Infinite Wishes: ♾️🧞‍♀️✨

Is a weblog by Emma Humphries

Really, XML catalogs matter

16 Jan 2004

Back in the early 2000’s, I had a weblog. I had started it before the term blog had been coined.

This is a post, originally from January 16, 2004, about XML Catalogs, and figuring out what the right thing to test is. It was popular enough to be linked from PHP documentation for the DOMXML extension.

I’ve updated links and corrected typos. I just realized that Marc’s last name had been misspelled for many years!

And some four years after this was originally posted, the W3C had noticed all the validation request traffic from all the XML applications not using catalogs or caches and did something about it.

This post is a snapshot of an era. Remember when we were going to do all the things in XML?

— Emma


This week I learned that XML Catalogs are important.

This started when I updated Marc Liyanage’s PHP binary for Mac OS X on my development machine.

Pages went from taking milliseconds to over a minute to render. To say I was puzzled would be an understatement. I rolled back to an earlier version.

Looking for Clues

Some initial testing on another machine determined that the slowdown was in the DOMXML extensions to PHP. The extension exposes the Gnome XML and XSLT libraries as functions and objects to PHP.

After searching Google, php.net, and xmlsoft.com, I sent an email to Christian Stocker in Zurich. Christian works on the DOMXML extensions, and he might know of a bug.

I had gotten it in my head that the problem lay in nesting XInclude statements. XInclude is a specification for including one XML document inside another. We use XInclude to keep content for one of our sites isolated to a well-formed, valid XHTML document that can be edited in BBEdit.

A section of the intranet is described as an Atom feed, and each article’s contents included into the feed. The Atom feed is included in an envelope document that contains the rest of the XML needed to render any page in the section.

I had jumped on the conclusion that somehow LibXML2 had changed and it had become inefficient at resolving nested XIncludes.

Christian wrote back that there weren’t any issues he knew of, but asked me to send a test case.

The Wrong Test

I had devised the test case:

foo.xml:

<?xml version="1.0" encoding="utf-8"?>
<foo xmlns:xi="http://www.w3.org/2001/XInclude">
  <xi:include href="bar.xml"/>
</foo>

bar.xml:

<?xml version="1.0" encoding="utf-8"?>
<bar xmlns:xi="http://www.w3.org/2001/XInclude">
<xi:include href="baz.xml"/>
</bar>

baz.xml

<?xml version="1.0" encoding="utf-8"?>
<baz>Content!</baz>

When run with:

<?php
$dom =    domxml_open_file ("foo.xml");
$start1 = gettimeofday(); 
$dom->xinclude();
$end1=    gettimeofday(); 
$totaltime1 = (float)($end1['sec'] - $start1['sec'])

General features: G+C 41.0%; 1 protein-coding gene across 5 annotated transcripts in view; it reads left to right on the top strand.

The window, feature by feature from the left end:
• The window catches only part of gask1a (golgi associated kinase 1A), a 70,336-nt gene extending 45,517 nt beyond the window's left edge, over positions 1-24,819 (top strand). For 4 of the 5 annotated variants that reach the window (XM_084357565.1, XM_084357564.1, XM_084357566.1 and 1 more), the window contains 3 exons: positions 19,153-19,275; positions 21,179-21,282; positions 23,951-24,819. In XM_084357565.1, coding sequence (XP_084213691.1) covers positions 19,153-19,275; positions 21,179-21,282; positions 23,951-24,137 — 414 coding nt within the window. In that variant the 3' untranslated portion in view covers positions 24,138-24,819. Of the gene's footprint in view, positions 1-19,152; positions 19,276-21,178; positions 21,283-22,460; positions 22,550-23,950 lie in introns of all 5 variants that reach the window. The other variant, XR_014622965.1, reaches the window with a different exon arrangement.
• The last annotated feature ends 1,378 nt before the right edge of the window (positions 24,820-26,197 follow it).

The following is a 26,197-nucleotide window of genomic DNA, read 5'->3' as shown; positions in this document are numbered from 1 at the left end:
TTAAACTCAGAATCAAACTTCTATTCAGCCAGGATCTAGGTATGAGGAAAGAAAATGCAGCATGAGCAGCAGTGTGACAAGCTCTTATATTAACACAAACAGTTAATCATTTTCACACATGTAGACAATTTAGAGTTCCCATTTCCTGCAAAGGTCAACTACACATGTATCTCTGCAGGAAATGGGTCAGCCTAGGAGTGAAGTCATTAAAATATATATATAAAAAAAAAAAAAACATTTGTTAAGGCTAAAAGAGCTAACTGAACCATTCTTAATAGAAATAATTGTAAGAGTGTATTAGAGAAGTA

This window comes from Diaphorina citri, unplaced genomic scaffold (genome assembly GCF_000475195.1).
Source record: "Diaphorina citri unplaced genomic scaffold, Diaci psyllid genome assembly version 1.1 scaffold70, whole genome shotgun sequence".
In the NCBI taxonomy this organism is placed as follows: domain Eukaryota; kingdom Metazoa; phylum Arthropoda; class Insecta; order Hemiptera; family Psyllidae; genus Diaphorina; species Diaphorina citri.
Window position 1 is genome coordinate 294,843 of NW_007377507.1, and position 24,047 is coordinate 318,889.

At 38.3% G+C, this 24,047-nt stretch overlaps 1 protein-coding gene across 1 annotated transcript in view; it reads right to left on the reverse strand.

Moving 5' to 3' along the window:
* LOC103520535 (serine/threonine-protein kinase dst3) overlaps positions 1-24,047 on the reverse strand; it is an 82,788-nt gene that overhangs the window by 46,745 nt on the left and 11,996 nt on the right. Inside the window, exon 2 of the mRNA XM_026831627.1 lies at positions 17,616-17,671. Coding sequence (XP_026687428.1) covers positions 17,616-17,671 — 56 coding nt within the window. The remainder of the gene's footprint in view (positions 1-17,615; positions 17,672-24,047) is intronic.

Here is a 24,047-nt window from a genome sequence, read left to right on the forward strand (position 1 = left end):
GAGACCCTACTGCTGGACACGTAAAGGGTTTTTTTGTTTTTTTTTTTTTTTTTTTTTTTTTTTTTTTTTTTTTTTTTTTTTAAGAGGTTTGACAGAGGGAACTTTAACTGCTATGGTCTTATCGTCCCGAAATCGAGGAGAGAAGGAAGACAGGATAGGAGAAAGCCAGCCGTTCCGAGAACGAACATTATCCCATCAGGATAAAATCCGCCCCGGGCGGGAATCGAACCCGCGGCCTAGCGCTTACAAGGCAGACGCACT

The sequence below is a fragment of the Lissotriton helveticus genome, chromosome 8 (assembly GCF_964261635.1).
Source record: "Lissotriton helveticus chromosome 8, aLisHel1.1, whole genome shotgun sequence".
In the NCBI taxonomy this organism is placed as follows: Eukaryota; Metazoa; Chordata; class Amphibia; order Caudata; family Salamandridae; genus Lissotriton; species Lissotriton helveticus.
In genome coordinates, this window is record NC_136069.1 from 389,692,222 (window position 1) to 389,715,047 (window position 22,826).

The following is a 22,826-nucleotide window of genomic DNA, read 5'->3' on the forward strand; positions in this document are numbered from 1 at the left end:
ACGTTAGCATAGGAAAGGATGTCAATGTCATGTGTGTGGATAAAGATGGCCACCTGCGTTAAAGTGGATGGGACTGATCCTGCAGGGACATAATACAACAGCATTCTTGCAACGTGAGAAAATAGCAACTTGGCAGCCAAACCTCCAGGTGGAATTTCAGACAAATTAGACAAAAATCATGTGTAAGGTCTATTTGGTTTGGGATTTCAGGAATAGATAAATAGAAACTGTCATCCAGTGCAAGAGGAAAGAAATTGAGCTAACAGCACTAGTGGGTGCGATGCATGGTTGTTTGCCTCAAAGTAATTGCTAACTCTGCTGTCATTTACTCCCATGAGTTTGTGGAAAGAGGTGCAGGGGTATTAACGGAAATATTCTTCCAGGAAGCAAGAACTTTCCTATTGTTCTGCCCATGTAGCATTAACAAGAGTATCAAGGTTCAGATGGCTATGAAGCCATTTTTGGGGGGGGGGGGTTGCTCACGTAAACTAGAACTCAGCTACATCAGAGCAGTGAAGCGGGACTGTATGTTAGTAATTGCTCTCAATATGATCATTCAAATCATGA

+ ((float)($end1['usec'] - $start1['usec'])/1000000); 
echo "Time to handle includes: $totaltime1<br>"; 
echo $dom->dump_mem ();
?>

That should return:

<?xml version="1.0" encoding="utf-8"?>
<foo xmlns:xi="http://www.w3.org/2001/XInclude">
  <bar xmlns:xi="http://www.w3.org/2001/XInclude">
    <baz>Content!</baz>
  </bar>
</foo>

Which it did, but faster than I expected. It timed at less than a second instead of over a minute.

I changed bar.xml to:

<?xml version="1.0" encoding="utf-8"?>
<bar xmlns:xi="http://www.w3.org/2001/XInclude">
  <xi:include href="baz.html"/>
</bar>

and baz.html was:

<?xml version="1.0"?>
<!DOCTYPE html PUBLIC "-//W3C//DTD XHTML 1.0 Strict//EN"
        "http://www.w3.org/TR/xhtml1/DTD/xhtml1-strict.dtd">
<html xmlns="http://www.w3.org/1999/xhtml">
  <head>
    <title>Untitled</title>
  </head>
  <body>
    <p>New document</p>
  </body>
</html>

Which did take several seconds as I thought it would.

The Right Test

That’s where it dawned on me that XInclude between the version of the libraries PHP used, had started validating by default.

The XHTML DTD URL: http://www.w3.org/TR/xhtml1/DTD/xhtml1-strict.dtd is a busy place. Try loading it and see. And I bet that URL is loaded because a lot of people didn’t know their tool was calling over there every time it needed to load or validate something.

Commenting out the DTD declaration in baz.html and re-running the test brings back the earlier level of performance. However, I don’t want to comment out the DTD references in my documents.

Going to Catalogs

I wrote back to Christian asking if LibXML, as built for PHP, honored XML Catalog files.

With a catalog file, I can tell my validating processor to resolve any reference to “http://www.w3.org/TR/xhtml1/DTD/xhtml1-strict.dtd” as a local file. Catalogs can do more than that, but the local resolution of DTD files is important.

Christian replied that by default, LibXML looks for a catalog at /etc/xml/catalog. So I created a catalog there.

<?xml version="1.0"?>
<!DOCTYPE catalog PUBLIC "-//OASIS//DTD Entity Resolution XML Catalog V1.0//EN" 
"http://www.oasis-open.org/committees/entity/release/1.0/catalog.dtd">
<catalog xmlns="urn:oasis:names:tc:entity:xmlns:xml:catalog">
   <public publicId="-//W3C//DTD XHTML 1.0 Transitional//EN"
       uri="file:///etc/xml/xhtml/DTD/xhtml1-transitional.dtd" />
</catalog>

I pointed “http://www.w3.org/TR/xhtml1/DTD/xhtml1-strict.dtd” to a local directory Apache could read from, put a copy of the DTD files there, and tried the tests again. Not as fast as without validation, but certainly faster since it didn’t have to go over the Internet to validate the included file.

So there you go, catalog files, really important. I am chastened.

Thanks to Christian for getting me pointed in the right direction on this.

Originally published on January 16, 2004 on whump.com (but nobody goes there anymore) and updated April 6, 2020, by ECH.